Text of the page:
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Noble Energy is an independent, global oil and gas company. The company began using Hortonworks Data Platform to predict and prevent down time in their infrastructure. Those predictive analytics help the company maintain their hydrocarbon infrastructure, and they also hope to use HDP® to improve safety.
Large, complex datasets and rigid data models limit the pace of innovation for exploration and production, because they require petrophysicists and geoscientists to work with siloed, complex datasets that require a manual quality control (QC) process. LAS log analytics with HDP allow scientists to ingest and query their disparate LAS data for use in predictive models. They can do this while leveraging existing statistical tools such as SAS or R to build new models and then rapidly iterate them with billions of measurements. Combining LAS data with production, lease, and treatment data can increase production and margins. Dynamic well logs normalize and merge 100s or 1000s of LAS files, providing a single view of well log curves, presented as new LAS files or images. With HDP, those consolidated logs also include much of the sensor data that used to be “out of normal range” because of anomalous readings from power spikes, calibration errors, and other exceptions. With HDP, an automated QC process can ingest all the data (good and bad) then scrub it to eliminate the anomalous readings and present a clear, single view of the data.
After identifying the ideal operating parameters (e.g. pump rates or fluid temperatures) that produce oil and gas at the highest margins, that information can go into a set point playbook. Maintaining the best set points for a well in real-time is a job for Apache Storm’s fault-tolerant, real-time analytics and alerts. Storm running in Hadoop can monitor variables like pump pressures, RPMs, flow rates, and temperatures, then take corrective action if any of these set points deviate from pre-determined ranges. This data-rich framework helps the well operator save money and adjust operations as conditions change.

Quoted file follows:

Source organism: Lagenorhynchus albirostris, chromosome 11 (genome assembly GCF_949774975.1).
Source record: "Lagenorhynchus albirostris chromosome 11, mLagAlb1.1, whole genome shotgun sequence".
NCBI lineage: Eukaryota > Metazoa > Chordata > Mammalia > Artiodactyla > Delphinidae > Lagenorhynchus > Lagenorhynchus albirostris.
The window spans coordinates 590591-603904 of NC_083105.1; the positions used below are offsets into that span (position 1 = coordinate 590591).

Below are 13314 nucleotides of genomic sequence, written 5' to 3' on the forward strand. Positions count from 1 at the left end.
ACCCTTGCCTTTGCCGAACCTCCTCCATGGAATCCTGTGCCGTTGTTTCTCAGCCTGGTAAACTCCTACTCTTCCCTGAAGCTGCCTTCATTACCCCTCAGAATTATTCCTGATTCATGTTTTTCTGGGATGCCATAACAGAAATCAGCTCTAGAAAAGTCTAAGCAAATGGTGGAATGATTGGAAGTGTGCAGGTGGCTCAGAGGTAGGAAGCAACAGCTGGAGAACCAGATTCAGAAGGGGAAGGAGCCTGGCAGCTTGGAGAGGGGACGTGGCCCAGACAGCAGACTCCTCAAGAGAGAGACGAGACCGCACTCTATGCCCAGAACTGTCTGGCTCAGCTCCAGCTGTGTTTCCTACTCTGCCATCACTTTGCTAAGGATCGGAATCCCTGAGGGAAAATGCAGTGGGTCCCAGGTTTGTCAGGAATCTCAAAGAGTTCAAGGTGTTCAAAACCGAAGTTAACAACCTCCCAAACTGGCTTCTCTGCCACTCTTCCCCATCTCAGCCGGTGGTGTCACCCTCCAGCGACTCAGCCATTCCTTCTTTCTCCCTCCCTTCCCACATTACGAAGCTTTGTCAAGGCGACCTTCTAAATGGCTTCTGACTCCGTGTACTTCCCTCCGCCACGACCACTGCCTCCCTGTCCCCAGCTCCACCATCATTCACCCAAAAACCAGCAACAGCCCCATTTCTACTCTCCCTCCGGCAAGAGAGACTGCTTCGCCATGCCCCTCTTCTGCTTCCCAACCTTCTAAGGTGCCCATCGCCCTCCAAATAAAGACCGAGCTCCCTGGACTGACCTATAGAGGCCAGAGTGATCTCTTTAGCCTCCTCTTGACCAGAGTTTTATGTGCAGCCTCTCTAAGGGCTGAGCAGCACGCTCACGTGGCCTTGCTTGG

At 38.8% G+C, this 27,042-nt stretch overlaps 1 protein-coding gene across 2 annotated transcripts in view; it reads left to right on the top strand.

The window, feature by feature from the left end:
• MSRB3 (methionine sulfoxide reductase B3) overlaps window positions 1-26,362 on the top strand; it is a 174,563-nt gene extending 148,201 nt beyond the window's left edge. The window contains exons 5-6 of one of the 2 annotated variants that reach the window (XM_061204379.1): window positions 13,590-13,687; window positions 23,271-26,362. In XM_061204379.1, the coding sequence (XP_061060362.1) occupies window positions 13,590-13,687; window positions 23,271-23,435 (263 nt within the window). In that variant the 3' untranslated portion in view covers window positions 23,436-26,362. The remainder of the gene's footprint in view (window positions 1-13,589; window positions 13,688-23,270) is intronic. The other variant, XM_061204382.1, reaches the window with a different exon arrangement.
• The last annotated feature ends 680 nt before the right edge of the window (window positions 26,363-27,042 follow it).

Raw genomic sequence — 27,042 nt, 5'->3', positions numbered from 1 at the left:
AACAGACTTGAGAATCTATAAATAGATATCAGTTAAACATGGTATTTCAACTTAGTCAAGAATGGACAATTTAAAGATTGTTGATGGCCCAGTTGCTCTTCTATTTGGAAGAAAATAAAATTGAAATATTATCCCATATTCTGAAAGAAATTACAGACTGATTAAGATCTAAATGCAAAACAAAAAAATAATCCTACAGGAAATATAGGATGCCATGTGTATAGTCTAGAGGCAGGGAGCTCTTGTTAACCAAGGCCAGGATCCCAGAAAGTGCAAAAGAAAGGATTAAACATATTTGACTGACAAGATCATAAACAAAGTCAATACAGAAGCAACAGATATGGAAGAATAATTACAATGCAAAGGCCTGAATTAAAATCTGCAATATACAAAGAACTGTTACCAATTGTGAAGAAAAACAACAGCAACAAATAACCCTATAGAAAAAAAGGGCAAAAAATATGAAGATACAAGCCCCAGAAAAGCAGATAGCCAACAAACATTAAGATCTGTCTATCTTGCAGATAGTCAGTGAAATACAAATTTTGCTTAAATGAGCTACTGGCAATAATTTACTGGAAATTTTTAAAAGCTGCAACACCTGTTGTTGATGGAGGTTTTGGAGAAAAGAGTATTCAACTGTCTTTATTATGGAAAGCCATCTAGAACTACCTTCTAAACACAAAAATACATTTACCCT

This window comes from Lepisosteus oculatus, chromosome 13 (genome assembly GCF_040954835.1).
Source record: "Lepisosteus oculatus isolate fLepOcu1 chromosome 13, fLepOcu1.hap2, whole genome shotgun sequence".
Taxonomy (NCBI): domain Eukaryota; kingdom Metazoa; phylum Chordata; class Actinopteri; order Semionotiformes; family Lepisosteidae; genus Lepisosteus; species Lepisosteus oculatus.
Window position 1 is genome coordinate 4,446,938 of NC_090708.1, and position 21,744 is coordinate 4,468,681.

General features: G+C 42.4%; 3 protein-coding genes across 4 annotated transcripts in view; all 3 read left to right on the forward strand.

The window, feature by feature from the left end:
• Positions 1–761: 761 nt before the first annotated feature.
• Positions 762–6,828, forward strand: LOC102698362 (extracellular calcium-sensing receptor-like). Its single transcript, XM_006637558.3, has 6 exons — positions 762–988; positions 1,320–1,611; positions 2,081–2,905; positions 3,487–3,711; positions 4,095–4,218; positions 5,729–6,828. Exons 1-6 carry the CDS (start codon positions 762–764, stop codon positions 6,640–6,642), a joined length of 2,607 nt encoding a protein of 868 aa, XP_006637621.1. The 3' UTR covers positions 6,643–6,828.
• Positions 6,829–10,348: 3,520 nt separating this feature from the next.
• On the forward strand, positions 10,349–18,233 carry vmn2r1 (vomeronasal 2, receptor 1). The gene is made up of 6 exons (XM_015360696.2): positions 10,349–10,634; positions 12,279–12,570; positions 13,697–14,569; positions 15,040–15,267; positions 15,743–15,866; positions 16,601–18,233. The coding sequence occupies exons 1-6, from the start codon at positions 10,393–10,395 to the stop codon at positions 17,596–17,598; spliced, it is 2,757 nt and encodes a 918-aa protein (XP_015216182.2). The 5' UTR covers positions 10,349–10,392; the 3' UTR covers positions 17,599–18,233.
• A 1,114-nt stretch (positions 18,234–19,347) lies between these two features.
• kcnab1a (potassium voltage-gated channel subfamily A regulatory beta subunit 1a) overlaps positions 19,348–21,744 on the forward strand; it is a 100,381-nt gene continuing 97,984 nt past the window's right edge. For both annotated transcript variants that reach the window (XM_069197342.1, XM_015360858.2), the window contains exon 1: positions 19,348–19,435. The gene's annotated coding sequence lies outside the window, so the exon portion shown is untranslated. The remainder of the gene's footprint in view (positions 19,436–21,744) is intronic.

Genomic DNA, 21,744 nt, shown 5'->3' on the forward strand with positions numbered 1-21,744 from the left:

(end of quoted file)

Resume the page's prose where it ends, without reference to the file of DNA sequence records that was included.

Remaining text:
Oil and gas companies bid for multi-year leases to exploration and drilling rights on federal or private land. The price paid for the lease is the known present cost paid to access a future, unpredictable stream of hydrocarbons. The well lessor can outbid his competitors by reducing the uncertainty around that future benefit and more accurately predicting the well’s yield. Apache Hadoop can provide this competitive edge by efficiently storing image files, sensor data and seismic measurements. This adds missing context to any third-party survey of the tract open for bidding. The company that possesses that unique information with predictive analytics can now pass on a lease that they might otherwise have pursued, or they can find “diamonds in the rough” and lease those at a discount.
Traditionally, operators gathered data on the status of pumps and wells through physical inspections (often in remote locations). This meant that inspection data was sparse and difficult to access, particularly considering the high value of the equipment in question and the potential health and safety impacts of accidents. Now sensor data can stream into Hadoop from pumps, wells and other equipment much more frequently—and at lower cost—than collecting the same data manually. This helps guide skilled workers to do what sensors cannot: repair or replace machines. The machine data can be enriched with other data streams on weather, seismic activity or social media sentiment, to paint a more complete picture of what’s happening in the field. Algorithms then parse that large, multifaceted data set in Hadoop to discover subtle patterns and compare expected with actual outcomes. Did a piece of equipment fail sooner than expected, and if so, what similar gear might be at risk of doing the same? Data-driven, preventative upkeep keeps equipment running with less risk of accident and lower maintenance costs.
Oil companies need to manage the decline in production from their existing wells, since new discoveries are harder and harder to come by. Decline Curve Analysis (DCA) uses past production from a well to estimate future output. However, historic data usually shows constant production rates, whereas a well’s decline towards the end of its life follows a non-linear pattern—it usually declines more quickly as it depletes. When it comes to a well near the end of its life, past is not prologue. Production parameter optimization is intelligent management of the parameters that maximize a well’s useful life, such as pressures, flow rates, and thermal characteristics of injected fluid mixtures. Machine learning algorithms can analyze massive volumes of sensor data from multiple wells to determine the best combination of these controllable parameters. HDP’s powerful capabilities for data discovery and subsequent analysis can help the well’s owner or lessee make the most of that resource.